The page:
The Injustice of Travel Bans

Hundreds of activists not allowed to leave the country, despite constitutional right to freedom of movement

The Injustice of Travel Bans

Hundreds of activists not allowed to leave the country, despite constitutional right to freedom of movement

Friday, 4 December, 2009
The message from a Syrian security officer was a blow, since I already had the European visa I needed in my passport. “You are not permitted to travel,” he said.

In recent years, Syrian authorities have stepped up punitive measures against activists. In addition to intimidation and imprisonment, officials have banned more than 400 human rights advocates, political dissidents, journalists and intellectuals from travelling.

This unlawful action is mostly used to prevent Syrians from participating in conferences or meetings abroad, according to a recent study by the Syrian Centre for Media and Freedom of Expression, a non-governmental organisation.

The Syrian constitution guarantees the right of individuals to circulate freely in and out of the country. Legally, only a court order can prevent a citizen from travelling because he is a suspect in a criminal or financial case.

Sadly, today the various security services have the upper hand. They can decide to keep some of us behind bars and detain the rest in a country that is one vast open prison.

Many of my friends have been prohibited from travelling, sometimes with tragic consequences. Fares Mourad, who had spent 29 years in jail as a prisoner of conscience, died from an illness in March after the authorities refused to allow him to receive medical care abroad.

Another activist cannot leave to visit his wife and children who live in Europe.

The first time I realised my freedom of movement was restricted was when I tried to drive to neighbouring Lebanon some years ago to take part in an event organised by a civil rights group.

When I handed my identification documents to the officer in charge, he yelled at me and told me to follow him to his superior’s office.

I thought they would throw me in jail. The ranking officer started hurling questions: have you done your military service? Do you have problems with the security? Are you a criminal?

It soon dawned on me that, like many of my colleagues in the civil rights movement, I had been banned from travelling.

I was told that I needed a stamp of approval from a certain branch of the security services before I could go abroad. I had mixed feelings as I took back my identity card; at least they did not lock me up.

Later, I tried to use connections and friends to plead with the authorities to allow me just one trip abroad. I was sad to have to turn down one opportunity after another to take part in conferences and training courses in Europe or other Arab countries.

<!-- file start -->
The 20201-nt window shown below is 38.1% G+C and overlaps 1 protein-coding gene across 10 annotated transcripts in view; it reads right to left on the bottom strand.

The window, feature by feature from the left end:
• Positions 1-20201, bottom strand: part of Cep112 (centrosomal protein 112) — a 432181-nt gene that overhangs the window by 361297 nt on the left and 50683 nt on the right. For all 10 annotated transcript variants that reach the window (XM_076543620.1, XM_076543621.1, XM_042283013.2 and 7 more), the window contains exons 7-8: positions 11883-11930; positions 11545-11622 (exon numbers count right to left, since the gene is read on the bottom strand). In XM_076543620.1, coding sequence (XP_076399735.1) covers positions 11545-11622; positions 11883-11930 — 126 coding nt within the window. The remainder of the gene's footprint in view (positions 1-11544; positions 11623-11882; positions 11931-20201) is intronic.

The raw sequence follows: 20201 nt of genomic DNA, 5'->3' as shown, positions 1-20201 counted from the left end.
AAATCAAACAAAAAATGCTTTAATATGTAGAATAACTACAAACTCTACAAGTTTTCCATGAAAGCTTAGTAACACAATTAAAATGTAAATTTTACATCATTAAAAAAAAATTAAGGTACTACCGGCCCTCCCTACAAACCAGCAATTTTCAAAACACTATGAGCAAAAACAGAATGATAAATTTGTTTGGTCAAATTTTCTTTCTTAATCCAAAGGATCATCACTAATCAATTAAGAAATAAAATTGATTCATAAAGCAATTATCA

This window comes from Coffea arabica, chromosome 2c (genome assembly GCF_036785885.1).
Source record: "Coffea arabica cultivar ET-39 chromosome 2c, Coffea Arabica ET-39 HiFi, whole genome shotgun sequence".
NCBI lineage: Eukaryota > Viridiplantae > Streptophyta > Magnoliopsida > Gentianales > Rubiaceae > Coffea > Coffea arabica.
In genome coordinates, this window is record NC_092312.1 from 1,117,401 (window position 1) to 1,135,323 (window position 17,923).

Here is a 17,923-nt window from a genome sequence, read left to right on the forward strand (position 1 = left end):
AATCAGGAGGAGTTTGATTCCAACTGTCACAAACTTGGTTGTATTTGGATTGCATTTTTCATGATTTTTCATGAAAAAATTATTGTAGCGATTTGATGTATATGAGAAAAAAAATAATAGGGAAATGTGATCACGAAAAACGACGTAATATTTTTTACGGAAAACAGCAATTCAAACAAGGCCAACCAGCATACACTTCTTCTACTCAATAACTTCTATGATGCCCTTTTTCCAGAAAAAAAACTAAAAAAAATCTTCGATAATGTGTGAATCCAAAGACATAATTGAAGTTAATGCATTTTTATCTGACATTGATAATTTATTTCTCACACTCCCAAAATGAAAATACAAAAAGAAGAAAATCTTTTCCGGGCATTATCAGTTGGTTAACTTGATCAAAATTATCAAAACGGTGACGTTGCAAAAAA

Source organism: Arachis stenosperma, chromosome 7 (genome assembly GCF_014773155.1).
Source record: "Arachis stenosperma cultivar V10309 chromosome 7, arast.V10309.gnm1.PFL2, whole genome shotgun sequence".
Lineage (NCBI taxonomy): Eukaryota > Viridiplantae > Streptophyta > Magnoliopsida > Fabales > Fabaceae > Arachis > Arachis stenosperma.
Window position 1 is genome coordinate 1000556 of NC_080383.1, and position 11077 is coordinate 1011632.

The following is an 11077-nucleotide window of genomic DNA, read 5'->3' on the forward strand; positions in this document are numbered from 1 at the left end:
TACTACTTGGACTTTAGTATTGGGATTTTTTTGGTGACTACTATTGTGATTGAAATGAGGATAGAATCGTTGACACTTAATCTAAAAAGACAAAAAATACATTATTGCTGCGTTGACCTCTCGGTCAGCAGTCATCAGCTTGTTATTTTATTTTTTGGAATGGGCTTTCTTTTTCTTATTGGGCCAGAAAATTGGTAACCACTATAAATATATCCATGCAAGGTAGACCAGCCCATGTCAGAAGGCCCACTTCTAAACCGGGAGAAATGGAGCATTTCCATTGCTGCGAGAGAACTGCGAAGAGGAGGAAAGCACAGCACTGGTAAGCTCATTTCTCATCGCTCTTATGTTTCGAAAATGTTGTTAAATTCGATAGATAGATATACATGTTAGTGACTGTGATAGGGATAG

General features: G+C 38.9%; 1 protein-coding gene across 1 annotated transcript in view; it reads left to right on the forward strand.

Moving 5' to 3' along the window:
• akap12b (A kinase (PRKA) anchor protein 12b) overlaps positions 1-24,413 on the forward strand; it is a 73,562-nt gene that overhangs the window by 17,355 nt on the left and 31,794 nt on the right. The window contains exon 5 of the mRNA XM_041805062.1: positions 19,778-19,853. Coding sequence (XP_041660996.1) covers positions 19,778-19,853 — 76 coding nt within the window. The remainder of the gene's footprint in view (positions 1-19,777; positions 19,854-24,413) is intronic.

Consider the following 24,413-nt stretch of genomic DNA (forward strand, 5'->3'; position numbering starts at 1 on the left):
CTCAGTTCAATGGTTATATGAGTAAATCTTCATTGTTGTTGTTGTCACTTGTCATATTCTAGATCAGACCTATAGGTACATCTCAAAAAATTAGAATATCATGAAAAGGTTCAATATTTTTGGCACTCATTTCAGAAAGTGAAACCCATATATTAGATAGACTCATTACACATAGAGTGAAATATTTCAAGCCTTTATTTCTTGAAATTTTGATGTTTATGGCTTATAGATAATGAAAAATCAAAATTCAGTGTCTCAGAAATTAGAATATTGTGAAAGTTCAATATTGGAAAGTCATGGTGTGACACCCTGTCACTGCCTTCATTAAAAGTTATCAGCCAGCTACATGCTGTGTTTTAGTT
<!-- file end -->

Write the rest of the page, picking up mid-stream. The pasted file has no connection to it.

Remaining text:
Every time I went into a security office to check if the ban had been lifted, I worried that they would not let me out.

Long hours of interrogation left me worn out. Their questions were repetitive and sometimes stupid: Why do you want to travel? Will you meet dissidents? Will you come back? I always tried to keep calm and give consistent answers.

I met all kinds of security officers. Some were relatively polite while others were harsh. Some officials nodded, others accused me of lying and threatened to put me in jail.

The thought of toning down my political activities crossed my mind but I never really considered abandoning the struggle.

They never properly told me why I was banned from leaving but as is customary for Syrian security officers, they tried to lure me into becoming an informant. The idea of betraying my family and friends was out of the question. I will never collaborate.

With the help of a friend, I applied recently for a highly prized grant to study in Europe, trying to ignore the travel ban.

I got the grant and the country where I would study gave me a visa but the response of the Syrian authorities again and again ended all my dreams.

The prospect of leaving for a while, forgetting about the violence of the security officials and of the fear of interrogation and solitary confinement, meant a lot to me.

I wanted for once to experience life without the pressure of emergency laws or simply to fall in love with a European woman and tell her I love her in her own language.

But I will not let them rob me of my dreams and all the beautiful European scenes I imagined. I will keep on dreaming that my situation and that of my entire nation will change one day.

Dreams can come true.

The author is a journalist who wishes to remain anonymous for fear of prosecution.
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